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A renovated former railroad tunnel that features a separate entrance for bats is a highlight of the Penns Creek Path. The path is a relatively flat segment of the 328-mile Mid State Trail that runs across the ridge and valley section of Central Pennsylvania. Visitors can easily traverse the 2.7-mile trail through hardwood forest overlooking Penns Creek by bicycle, on horseback, or on foot.
The Lewisburg, Centre and Spruce Creek Railroad left behind the railroad grade that the trail follows. Pitched as an east–west route across the mountains in the late 1850s to link with larger rail lines and to haul lumber out of the mountains, the railroad had difficulties building across the mountains and didn’t finish the Penns Creek section until 1877. It became the Lewisburg and Tyrone Railroad after bankruptcy in 1879, and the Pennsylvania Railroad acquired it in 1915. Trains stopped using it in 1968.
You won’t find towns or services along the trail, although pit toilets and drinking water are available at campgrounds in Poe Paddy State Park near the western trailhead. A state project to renovate the previously closed almost-300-foot tunnel in 2015 had the side benefits of shoring up the eastern 2 miles of trail for construction traffic, as well as redecking a pedestrian bridge over Penns Creek. While birding is a popular pastime along the trail, you might encounter other wildlife on the trail, such as black bears, bobcats, and timber rattlers. It’s best to review the proper options for dealing with these wildlife before setting out in their habitat.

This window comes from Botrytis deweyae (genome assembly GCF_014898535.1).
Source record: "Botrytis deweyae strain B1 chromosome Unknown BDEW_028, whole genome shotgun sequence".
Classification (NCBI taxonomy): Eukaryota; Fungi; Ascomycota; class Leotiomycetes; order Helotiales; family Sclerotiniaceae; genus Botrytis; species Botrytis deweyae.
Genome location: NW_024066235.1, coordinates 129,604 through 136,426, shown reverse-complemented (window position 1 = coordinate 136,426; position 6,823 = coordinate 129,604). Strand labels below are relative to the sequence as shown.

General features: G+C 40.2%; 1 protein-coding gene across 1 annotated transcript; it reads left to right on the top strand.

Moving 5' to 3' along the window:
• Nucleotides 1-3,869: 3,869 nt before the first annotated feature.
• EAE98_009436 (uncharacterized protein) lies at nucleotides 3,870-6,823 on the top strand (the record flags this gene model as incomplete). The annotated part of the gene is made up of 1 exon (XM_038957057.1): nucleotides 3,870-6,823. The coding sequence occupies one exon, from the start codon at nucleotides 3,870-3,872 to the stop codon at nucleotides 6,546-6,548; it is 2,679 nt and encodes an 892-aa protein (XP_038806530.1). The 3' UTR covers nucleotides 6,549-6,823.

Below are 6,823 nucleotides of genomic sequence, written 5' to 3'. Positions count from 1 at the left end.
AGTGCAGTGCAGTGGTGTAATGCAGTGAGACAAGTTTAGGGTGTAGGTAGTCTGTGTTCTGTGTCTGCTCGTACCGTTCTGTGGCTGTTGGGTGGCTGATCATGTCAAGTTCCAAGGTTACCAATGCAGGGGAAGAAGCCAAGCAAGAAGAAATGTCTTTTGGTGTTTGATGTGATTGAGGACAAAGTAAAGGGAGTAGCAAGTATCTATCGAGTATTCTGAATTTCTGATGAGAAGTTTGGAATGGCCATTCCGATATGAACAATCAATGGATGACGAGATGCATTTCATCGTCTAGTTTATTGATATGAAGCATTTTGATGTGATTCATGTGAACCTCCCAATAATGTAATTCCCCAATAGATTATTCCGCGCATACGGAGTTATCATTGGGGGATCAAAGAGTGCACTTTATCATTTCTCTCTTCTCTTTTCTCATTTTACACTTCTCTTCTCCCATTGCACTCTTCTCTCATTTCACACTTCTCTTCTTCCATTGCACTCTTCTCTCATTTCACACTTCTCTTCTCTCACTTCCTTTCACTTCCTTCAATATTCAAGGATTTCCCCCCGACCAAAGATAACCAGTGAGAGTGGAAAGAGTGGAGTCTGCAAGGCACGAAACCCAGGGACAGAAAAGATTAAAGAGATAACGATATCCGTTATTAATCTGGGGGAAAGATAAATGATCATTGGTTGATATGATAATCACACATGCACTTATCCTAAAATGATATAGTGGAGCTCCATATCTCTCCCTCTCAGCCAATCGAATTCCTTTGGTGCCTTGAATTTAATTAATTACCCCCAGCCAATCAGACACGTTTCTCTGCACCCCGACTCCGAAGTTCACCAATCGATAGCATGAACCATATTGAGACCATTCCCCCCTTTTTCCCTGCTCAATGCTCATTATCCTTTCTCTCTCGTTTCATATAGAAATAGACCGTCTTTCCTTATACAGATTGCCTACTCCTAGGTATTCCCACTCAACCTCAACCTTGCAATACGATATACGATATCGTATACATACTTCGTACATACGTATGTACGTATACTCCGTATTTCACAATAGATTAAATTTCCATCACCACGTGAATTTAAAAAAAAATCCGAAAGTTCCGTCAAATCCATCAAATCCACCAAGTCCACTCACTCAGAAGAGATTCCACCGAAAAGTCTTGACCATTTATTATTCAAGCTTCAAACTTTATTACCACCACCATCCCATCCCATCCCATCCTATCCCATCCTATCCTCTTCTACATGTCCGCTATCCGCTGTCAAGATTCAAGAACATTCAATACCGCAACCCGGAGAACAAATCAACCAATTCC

Heading east from the Tunnel Spur Road trailhead at Poe Paddy State Park, named for an old lumbering town here, you’ll soon come to a pedestrian bridge crossing Penns Creek. If you’re here in late May or June, you’ll likely see fly--fishers hoping to catch brown trout with green drake flies.
Soon after crossing the bridge you’ll encounter the entrance to a tunnel blasted through West Paddy Mountain. Closed because of safety concerns for two years, the tunnel reopened in 2016 with a new wall lining and trail surface. Take a flashlight, because a curve prevents light from passing through the tunnel. Above the east entrance, you’ll see a bat gate where winged mammals can come and go. The bats generally find other places to roost in the spring and summer and retire here in the winter to hibernate.